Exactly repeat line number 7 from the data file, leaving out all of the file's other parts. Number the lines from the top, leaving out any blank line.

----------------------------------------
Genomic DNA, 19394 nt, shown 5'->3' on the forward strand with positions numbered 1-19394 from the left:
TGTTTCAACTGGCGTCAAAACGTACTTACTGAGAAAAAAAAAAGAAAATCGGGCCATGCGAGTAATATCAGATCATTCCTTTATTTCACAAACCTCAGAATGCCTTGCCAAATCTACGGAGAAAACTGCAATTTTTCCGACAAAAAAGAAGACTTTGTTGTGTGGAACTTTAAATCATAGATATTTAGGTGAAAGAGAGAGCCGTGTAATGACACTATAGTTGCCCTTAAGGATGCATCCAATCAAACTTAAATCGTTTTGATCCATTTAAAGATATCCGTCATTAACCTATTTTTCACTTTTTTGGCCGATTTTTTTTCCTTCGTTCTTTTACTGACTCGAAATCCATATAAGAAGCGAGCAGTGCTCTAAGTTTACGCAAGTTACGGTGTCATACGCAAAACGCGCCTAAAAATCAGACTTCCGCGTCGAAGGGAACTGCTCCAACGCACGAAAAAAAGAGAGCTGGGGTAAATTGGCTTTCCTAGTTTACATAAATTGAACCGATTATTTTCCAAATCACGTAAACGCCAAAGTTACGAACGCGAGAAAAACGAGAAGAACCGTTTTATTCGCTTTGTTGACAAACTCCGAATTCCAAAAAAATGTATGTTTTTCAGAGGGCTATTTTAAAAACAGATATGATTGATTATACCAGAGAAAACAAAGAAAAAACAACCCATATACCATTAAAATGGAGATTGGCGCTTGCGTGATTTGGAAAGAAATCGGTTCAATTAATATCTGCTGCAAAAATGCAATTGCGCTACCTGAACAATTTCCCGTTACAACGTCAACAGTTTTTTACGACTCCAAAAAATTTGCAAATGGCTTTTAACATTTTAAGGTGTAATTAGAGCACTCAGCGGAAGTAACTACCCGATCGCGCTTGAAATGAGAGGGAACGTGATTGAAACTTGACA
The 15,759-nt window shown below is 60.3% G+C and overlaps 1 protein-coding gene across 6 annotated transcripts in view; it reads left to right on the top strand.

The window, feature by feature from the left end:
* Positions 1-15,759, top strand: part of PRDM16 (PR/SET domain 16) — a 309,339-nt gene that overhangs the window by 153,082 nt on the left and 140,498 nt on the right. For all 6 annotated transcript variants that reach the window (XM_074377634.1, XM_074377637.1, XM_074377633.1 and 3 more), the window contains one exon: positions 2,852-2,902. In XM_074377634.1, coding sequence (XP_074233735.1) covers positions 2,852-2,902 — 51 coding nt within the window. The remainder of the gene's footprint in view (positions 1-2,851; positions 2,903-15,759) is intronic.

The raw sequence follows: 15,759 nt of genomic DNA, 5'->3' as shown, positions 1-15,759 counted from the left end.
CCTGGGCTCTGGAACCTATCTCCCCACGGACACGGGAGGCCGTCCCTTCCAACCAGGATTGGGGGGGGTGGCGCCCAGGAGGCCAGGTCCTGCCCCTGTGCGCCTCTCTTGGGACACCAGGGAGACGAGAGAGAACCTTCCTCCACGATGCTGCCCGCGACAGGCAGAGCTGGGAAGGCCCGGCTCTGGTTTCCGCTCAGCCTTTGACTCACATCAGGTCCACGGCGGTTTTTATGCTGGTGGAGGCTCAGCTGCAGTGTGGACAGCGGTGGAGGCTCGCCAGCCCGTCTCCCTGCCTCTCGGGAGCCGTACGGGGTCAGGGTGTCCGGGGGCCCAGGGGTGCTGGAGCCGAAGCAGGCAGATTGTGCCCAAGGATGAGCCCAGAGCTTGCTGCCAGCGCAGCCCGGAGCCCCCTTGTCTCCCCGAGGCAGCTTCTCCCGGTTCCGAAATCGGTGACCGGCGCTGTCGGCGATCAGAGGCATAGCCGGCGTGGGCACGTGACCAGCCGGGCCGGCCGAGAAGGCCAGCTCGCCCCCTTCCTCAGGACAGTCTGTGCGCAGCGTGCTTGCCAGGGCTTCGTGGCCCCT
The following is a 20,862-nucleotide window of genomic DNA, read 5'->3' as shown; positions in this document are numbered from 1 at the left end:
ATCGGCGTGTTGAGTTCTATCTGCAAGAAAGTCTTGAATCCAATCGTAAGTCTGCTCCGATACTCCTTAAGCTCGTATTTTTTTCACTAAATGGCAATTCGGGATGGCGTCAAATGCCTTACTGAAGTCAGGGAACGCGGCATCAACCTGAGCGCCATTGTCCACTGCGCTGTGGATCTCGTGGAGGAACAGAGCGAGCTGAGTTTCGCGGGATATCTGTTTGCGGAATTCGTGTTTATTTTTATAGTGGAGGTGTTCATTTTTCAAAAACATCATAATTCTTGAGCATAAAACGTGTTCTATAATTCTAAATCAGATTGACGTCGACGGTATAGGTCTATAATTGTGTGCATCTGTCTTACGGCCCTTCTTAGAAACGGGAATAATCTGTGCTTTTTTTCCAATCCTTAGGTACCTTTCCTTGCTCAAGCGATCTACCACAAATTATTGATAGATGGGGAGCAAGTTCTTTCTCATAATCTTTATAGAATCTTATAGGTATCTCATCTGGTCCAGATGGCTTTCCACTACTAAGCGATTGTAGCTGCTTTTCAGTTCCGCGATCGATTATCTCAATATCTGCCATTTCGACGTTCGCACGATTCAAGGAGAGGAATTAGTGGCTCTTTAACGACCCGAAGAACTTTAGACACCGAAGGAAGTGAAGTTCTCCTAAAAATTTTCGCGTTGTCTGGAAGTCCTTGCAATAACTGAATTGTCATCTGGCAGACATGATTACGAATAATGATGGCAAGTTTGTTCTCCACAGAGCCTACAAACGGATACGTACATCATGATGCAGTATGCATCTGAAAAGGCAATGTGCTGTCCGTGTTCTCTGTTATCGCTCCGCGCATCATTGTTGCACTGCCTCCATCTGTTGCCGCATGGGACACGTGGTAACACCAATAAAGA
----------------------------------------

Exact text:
CCTGGGCTCTGGAACCTATCTCCCCACGGACACGGGAGGCCGTCCCTTCCAACCAGGATTGGGGGGGGTGGCGCCCAGGAGGCCAGGTCCTGCCCCTGTGCGCCTCTCTTGGGACACCAGGGAGACGAGAGAGAACCTTCCTCCACGATGCTGCCCGCGACAGGCAGAGCTGGGAAGGCCCGGCTCTGGTTTCCGCTCAGCCTTTGACTCACATCAGGTCCACGGCGGTTTTTATGCTGGTGGAGGCTCAGCTGCAGTGTGGACAGCGGTGGAGGCTCGCCAGCCCGTCTCCCTGCCTCTCGGGAGCCGTACGGGGTCAGGGTGTCCGGGGGCCCAGGGGTGCTGGAGCCGAAGCAGGCAGATTGTGCCCAAGGATGAGCCCAGAGCTTGCTGCCAGCGCAGCCCGGAGCCCCCTTGTCTCCCCGAGGCAGCTTCTCCCGGTTCCGAAATCGGTGACCGGCGCTGTCGGCGATCAGAGGCATAGCCGGCGTGGGCACGTGACCAGCCGGGCCGGCCGAGAAGGCCAGCTCGCCCCCTTCCTCAGGACAGTCTGTGCGCAGCGTGCTTGCCAGGGCTTCGTGGCCCCT